Growth in the Middle East and North Africa (MENA) is revised downward to 2.6 % in 2015 and the short term prospects remain “cautiously pessimistic”, according to the latest issue of the Quarterly Economic Brief for MENA (QEB). The report examines the different ways in which civil wars affect the economies of the region, including the important channel of forced displacement, which has become a crisis. It also explores how economic fortunes will turn around if there is peace.
This issue of the MENA Quarterly Economic Brief (QEB) traces the economic effects of the latter development—removing sanctions on Iran—on the world oil market, on Iran’s trading partners, and on the Iranian economy.The most significant change will be Iran’s return to the oil market. The World Bank estimates that the eventual addition of one million barrels a day (mb/d) from Iran, assuming no strategic response from other oil exporters, would lower oil prices by 14 percent or $10 per barrel in 2016. Oil importers, including the European Union (EU) and United States (US), will gain while oil exporters, especially the Gulf countries, will lose.
The over-50% decline in world oil prices—from US$115 a barrel in June 2014 to less than US$50 today—will have significant consequences for the economies of the Middle East and North Africa (MENA) region. This report titled " Plunging Oil Prices", focuses on the implications of low oil prices for eight developing countries, or the MENA-8 (oil importers: Egypt, Tunisia, Lebanon and Jordan and oil exporters: Iran, Iraq, Yemen and Libya) and the economies of the GCC (Gulf Cooperation Council), who play a major role in providing funds in the form of aid, investment, tourism revenues and remittances to the rest of the countries of the region.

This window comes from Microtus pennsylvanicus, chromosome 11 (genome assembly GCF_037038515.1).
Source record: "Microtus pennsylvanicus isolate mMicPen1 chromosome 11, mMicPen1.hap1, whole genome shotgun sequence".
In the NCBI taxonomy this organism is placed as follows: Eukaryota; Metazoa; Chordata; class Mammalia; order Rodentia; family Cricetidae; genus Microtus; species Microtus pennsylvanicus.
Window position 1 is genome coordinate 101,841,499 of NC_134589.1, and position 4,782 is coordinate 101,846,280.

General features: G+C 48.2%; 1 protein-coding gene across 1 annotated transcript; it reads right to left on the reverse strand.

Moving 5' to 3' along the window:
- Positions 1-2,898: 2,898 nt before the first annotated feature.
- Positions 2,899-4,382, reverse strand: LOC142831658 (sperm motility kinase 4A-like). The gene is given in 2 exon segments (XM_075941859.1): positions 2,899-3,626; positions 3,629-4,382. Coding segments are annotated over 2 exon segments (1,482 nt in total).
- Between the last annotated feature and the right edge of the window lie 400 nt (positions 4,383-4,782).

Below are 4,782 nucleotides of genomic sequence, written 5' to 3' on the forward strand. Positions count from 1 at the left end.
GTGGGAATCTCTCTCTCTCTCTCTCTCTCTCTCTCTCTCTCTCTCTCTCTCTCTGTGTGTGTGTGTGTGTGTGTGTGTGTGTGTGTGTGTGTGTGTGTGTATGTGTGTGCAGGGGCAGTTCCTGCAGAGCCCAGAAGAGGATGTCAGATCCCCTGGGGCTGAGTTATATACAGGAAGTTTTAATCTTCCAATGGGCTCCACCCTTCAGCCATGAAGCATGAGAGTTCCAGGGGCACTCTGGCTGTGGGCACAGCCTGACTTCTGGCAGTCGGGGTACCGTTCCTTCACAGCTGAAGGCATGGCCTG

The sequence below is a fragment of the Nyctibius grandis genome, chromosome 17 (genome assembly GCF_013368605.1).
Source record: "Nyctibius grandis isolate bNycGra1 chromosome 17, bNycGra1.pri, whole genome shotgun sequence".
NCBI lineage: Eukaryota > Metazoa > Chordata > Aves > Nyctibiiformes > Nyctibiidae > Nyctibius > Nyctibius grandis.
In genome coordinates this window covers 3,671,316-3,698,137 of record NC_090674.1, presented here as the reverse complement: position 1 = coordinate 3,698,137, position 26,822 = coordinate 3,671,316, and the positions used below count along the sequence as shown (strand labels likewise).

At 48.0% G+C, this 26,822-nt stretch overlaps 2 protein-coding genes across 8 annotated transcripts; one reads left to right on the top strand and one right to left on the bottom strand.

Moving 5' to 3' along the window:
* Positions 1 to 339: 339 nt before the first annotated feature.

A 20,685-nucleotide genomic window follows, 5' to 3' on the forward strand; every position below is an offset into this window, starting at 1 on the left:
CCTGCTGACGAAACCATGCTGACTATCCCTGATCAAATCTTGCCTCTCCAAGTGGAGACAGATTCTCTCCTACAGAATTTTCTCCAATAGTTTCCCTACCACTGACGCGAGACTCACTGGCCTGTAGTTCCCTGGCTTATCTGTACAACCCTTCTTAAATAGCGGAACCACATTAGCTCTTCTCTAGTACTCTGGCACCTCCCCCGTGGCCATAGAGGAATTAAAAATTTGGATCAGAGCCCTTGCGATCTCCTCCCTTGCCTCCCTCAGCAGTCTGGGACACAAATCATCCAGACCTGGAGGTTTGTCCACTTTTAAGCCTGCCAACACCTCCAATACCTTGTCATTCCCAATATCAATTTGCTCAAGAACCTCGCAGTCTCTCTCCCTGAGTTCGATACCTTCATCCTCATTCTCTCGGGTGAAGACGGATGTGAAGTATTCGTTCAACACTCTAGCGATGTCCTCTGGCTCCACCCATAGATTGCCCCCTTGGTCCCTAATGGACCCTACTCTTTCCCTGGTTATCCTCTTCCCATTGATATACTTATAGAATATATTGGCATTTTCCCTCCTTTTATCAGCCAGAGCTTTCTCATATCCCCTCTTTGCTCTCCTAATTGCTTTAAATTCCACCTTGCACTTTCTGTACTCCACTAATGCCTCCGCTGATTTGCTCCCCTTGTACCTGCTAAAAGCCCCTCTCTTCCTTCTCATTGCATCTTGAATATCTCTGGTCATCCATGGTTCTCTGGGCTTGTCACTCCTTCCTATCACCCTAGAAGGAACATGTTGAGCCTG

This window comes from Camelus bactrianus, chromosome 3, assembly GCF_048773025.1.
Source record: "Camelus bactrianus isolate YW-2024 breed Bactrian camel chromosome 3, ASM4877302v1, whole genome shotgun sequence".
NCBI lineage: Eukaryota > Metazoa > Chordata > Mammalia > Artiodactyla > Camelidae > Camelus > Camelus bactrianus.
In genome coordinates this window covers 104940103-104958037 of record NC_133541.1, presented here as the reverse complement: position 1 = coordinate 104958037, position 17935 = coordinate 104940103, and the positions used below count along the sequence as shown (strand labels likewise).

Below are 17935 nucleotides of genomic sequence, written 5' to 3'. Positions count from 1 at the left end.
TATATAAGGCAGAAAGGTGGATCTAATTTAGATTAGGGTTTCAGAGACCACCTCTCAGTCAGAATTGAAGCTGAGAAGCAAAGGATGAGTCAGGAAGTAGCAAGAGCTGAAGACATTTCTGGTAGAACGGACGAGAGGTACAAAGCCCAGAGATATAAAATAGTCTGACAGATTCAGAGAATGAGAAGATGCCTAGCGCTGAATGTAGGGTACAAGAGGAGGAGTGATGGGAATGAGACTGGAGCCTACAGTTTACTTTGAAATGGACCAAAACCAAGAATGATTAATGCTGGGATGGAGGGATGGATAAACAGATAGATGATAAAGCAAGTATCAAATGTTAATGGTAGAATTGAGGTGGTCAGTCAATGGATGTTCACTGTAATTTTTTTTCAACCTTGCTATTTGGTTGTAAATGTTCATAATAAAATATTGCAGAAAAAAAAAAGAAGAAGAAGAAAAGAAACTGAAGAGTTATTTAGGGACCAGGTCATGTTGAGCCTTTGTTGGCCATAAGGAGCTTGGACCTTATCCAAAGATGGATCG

This report assesses the macroeconomic performance of seven of the MENA countries: Egypt, Tunisia, Iran, Lebanon, Jordan, Yemen and Libya. All of these countries experienced rapid economic growth during 2000-10, and suffered a sharp economic slowdown in the aftermath of 2011. The brief focuses on the challenges facing these countries with a closer look at the actual growth performance in comparison with their forecasts and highlights the limitations of forecasting in the wake of the 2011 uprisings; and at the consequences of the growth slowdown, including unemployment, where perceptions may diverge from reality. The story is told in fourteen charts.
Ongoing regional tensions, together with a challenging external environment, have hit the economies of the Middle East and North Africa (MENA) region hard. Economic growth is slowing, fiscal buffers are depleting, unemployment is rising, and inflation is mounting in seven transition countries in the region.
While the focus has been on the recent change in government in Egypt, five countries in the Middle East and North Africa Region, including Egypt, Tunisia, Lebanon, Jordan and Iran are facing a growth slowdown, rising fiscal deficits and debt, and high unemployment and inflation.